WASHINGTON — This was supposed to be the week President Trump stopped his administration, completely, from cooperating with the impeachment inquiry.
Instead, the dam burst.
A number of key top Trump officials all but stampeded forward to deliver a barrage of stunning admissions that tied the president ever more closely to the central allegation against him: That he pressured Ukraine to launch politically helpful investigations while withholding hundreds of millions in military aid.
Most spoke out in defiance of Trump, ignoring his blanket ban on aiding the impeachment inquiry. But perhaps the heaviest blow came from friendly fire, when Trump’s own chief of staff went on television and brazenly admitted to pushing for an aid-for-investigation swap with Ukraine, acknowledging the quid-pro-quo Trump’s White House had just spent weeks denying, with the words: “Get over it.”
“Past and current Trump administration officials are singing like canaries,” said Democratic Rep. Maxine Waters on Friday evening. “Donald Trump has spun a web of corruption so wide that it has now implicated the White House, Department of Justice, Department of State, Department of Energy, and the Office of Management and Budget.”
Waters may be a fierce critic of Trump begin with, but there was little denying the widening sprawl of Trump’s Ukraine scandal this week. And each day the impeachment inquiry rolled on, new explosive details came to light.
The “Hand Grenade”
Trump’s rough week started with closed-door testimony from his former top Russia advisor Fiona Hill, who said Trump’s personal attorney Rudy Giuliani ran a shadow foreign policy to politically benefit Trump outside the normal channels of government.
She also passed on some choice criticisms of Rudy from Trump’s former National Security Advisor John Bolton.
Bolton reportedly called Giuliani “a hand grenade who’s going to blow everybody up,” and slammed the pressure tactics on Ukraine as a “drug deal” he wanted no part of.
Meanwhile, Giuliani’s own legal troubles mounted, amid signs that a federal investigation into his Ukraine-related activities has been underway since the beginning of this year. The probe reportedly includes a “counterintelligence” aspect, CNN reported Wednesday.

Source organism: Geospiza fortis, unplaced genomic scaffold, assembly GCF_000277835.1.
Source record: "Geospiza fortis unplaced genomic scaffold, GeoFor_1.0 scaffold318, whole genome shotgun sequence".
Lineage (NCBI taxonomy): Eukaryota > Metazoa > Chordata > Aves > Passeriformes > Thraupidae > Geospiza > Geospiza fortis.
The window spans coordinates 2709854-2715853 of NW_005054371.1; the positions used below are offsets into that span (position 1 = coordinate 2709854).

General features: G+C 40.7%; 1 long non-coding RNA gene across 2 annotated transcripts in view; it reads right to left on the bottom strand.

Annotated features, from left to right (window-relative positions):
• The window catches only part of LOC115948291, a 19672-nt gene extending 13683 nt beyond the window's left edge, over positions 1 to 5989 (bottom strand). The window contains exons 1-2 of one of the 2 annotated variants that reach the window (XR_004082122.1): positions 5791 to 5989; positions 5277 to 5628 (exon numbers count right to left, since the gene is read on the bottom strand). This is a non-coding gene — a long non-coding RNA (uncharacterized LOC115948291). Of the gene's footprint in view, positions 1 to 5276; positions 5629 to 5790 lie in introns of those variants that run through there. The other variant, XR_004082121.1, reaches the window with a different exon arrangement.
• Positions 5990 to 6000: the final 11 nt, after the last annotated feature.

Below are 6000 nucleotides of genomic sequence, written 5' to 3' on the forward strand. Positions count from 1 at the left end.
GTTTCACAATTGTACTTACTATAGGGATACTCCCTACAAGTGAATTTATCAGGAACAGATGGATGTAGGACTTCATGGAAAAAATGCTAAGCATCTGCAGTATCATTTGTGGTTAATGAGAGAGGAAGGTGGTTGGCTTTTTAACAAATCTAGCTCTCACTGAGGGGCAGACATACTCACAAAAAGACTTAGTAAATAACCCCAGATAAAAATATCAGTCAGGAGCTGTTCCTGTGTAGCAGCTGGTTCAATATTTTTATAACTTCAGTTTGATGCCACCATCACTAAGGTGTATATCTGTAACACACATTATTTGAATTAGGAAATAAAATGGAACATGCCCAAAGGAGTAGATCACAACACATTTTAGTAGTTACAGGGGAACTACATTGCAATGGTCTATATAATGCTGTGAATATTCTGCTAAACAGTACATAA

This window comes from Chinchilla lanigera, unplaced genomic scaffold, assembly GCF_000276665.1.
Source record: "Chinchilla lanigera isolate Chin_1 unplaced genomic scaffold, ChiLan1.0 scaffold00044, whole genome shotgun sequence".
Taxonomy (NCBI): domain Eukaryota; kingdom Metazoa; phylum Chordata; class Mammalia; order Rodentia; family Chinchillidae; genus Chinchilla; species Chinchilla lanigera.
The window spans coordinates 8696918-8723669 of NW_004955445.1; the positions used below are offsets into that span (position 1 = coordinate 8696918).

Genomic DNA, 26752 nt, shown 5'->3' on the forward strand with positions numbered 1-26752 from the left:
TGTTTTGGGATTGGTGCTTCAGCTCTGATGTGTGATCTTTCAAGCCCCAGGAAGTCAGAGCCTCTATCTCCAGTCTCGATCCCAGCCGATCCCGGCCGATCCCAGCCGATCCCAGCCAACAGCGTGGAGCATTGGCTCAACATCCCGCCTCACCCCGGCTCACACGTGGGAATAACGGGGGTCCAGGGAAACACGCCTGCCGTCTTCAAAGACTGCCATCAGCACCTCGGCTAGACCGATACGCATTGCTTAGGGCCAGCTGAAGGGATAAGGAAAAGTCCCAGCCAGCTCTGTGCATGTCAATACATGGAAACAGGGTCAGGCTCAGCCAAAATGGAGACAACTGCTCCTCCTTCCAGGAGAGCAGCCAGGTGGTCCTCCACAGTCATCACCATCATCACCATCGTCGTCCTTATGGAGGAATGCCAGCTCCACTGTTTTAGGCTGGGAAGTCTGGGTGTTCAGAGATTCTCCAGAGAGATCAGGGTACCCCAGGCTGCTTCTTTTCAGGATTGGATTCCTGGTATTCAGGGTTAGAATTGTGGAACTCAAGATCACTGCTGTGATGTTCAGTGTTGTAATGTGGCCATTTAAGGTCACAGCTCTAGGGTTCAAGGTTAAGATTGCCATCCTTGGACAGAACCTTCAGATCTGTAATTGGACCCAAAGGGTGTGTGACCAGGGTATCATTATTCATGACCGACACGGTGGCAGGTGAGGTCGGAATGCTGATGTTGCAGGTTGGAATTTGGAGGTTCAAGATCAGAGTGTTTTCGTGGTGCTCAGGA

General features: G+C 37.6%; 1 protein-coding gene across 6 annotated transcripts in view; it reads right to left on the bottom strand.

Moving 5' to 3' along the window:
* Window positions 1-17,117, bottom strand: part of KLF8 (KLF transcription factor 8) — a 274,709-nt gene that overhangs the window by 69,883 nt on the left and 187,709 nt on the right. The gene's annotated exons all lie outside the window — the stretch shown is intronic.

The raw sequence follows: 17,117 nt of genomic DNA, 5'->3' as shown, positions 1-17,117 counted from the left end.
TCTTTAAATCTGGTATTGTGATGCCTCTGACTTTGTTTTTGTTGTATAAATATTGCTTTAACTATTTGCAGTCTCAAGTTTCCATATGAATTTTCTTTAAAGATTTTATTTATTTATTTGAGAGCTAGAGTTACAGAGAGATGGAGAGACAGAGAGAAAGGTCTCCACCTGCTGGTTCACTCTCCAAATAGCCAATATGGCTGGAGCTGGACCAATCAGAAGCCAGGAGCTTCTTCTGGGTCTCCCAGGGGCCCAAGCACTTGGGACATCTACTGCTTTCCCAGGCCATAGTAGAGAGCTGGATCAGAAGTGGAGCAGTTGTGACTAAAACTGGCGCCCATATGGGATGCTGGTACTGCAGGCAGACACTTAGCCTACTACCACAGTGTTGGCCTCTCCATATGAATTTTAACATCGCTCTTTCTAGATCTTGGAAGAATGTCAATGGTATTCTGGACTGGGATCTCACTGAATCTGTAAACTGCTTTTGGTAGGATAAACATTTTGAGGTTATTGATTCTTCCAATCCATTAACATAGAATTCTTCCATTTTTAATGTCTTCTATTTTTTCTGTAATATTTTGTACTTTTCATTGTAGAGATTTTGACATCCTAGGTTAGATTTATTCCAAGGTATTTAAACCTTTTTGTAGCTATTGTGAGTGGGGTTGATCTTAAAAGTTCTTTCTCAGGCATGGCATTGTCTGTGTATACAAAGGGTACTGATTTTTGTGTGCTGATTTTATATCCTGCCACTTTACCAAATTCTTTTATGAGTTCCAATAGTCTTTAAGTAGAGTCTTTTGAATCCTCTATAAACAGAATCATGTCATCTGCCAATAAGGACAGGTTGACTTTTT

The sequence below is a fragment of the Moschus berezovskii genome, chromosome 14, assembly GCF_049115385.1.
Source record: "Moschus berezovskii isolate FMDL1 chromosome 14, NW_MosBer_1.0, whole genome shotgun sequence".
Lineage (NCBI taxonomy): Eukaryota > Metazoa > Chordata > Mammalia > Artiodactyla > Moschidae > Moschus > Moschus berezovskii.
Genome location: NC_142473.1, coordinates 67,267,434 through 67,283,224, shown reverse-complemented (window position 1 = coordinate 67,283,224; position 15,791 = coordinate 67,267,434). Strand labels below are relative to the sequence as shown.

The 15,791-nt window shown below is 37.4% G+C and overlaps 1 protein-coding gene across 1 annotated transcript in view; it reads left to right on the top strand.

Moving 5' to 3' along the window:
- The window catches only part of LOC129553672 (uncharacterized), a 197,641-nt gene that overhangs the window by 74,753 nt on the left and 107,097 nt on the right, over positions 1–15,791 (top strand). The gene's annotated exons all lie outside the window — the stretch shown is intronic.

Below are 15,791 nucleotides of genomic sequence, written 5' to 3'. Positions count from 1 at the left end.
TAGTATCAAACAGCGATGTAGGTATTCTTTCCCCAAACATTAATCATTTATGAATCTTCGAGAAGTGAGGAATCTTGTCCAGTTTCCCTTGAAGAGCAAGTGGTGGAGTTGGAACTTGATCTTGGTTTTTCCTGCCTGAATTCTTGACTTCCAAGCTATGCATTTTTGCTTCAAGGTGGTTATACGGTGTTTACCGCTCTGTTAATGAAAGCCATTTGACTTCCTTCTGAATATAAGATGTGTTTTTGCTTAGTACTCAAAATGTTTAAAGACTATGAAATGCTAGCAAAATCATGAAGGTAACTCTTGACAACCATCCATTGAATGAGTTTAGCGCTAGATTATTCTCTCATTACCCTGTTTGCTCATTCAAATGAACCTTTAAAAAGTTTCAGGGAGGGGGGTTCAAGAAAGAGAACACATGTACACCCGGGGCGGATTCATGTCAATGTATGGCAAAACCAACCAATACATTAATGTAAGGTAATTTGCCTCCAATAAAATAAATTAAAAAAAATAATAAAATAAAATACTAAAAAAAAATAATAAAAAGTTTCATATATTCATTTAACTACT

Yet another Giuliani associate, David Correia, was arrested on Wednesday for allegedly helping to orchestrate illegal campaign donations to GOP causes in order to buy political influence — the third of Rudy’s associates to get booked by the feds in two weeks. The two others, Lev Parnas and Igor Fruman, were arrested the week before, trying to flee the country.
On Thursday, Trump’s own EU Ambassador, Gordon Sondland, joined the pile-on, testifying that Trump ordered top officials to work with Giuliani, in a reversal of Sondland’s earlier refusal to cooperate.
Sondland told Congress that Trump made top officials uncomfortable by putting Giuliani — a private citizen — in the center of his Ukraine policy.
Giuliani told Sondland that Trump wanted investigations relating to both 2020 Democratic rival, Joe Biden, and Ukraine’s supposed role in the 2016 election, Sondland testified.
“The only obvious reason Mr. Trump would send a private lawyer to meet foreign officials is because that private lawyer would do things public officials wouldn’t,” said Frank Bowman, a former federal prosecutor and author of a history of impeachment.
But Sondland’s damning testimony was quickly one-upped by Trump’s own chief of staff, Mick Mulvaney, who held a rare press conference on a totally unrelated subject, only to end up confirming the direct link between the aid money and pressure campaign that the White House denied for weeks.
He later tried to walk it back, but the damage was done.
Democrats hit the roof.
“We don’t go around the world extorting people for a partisan political endeavor,” said Democratic Rep. Gerry Connolly. “That’s somebody who does not understand our form of government, or what it means to be a democracy.”
That same afternoon, Trump’s Energy Secretary Rick Perry, who is also embroiled in the Ukraine controversy, told Trump he was quitting, raising questions about what fresh revelations might soon emerge about Perry’s role in the Ukraine affair.
Perry was one of the so-called “three amigos” tasked with running Ukraine policy — along with Sondland and special envoy to Ukraine Kurt Volker — who were “disappointed” at Giuliani’s involvement, according to Sondland.
As this frantic week drew to a close, Republicans seemed to be on the back foot. Some even ducked VICE News reporters asking for comment in the halls of Capitol Hill.
On Friday, John Kasich, former GOP governor of Ohio, came out swinging in favor of impeachment.
“This behavior, in my opinion, cannot be tolerated, and action is going to have to be taken,” he said.
Democrats running the impeachment inquiry appeared buoyed by the momentum. Despite earlier talk about voting out articles of impeachment by Thanksgiving, many appeared, increasingly, in no rush to wrap up the show.
“I’m not constrained by an artificial deadline,” said Rep. Connolly, a Democrat on the House Oversight Committee.
Rising poll numbers favoring their inquiry show the Americans haven’t yet begun to show signs of impeachment fatigue, despite the flurry of news and activity, he said.
“Not only is there not fatigue — there is more interest,” Connolly said.
Cover: President Donald Trump speaks during an event where he congratulated astronauts Jessica Meir and Christina Koch as they conduct the first all-female spacewalk, from the Roosevelt Room of the White House, Friday, Oct. 18, 2019, in Washington. (AP Photo/Evan Vucci)
This article originally appeared on VICE US.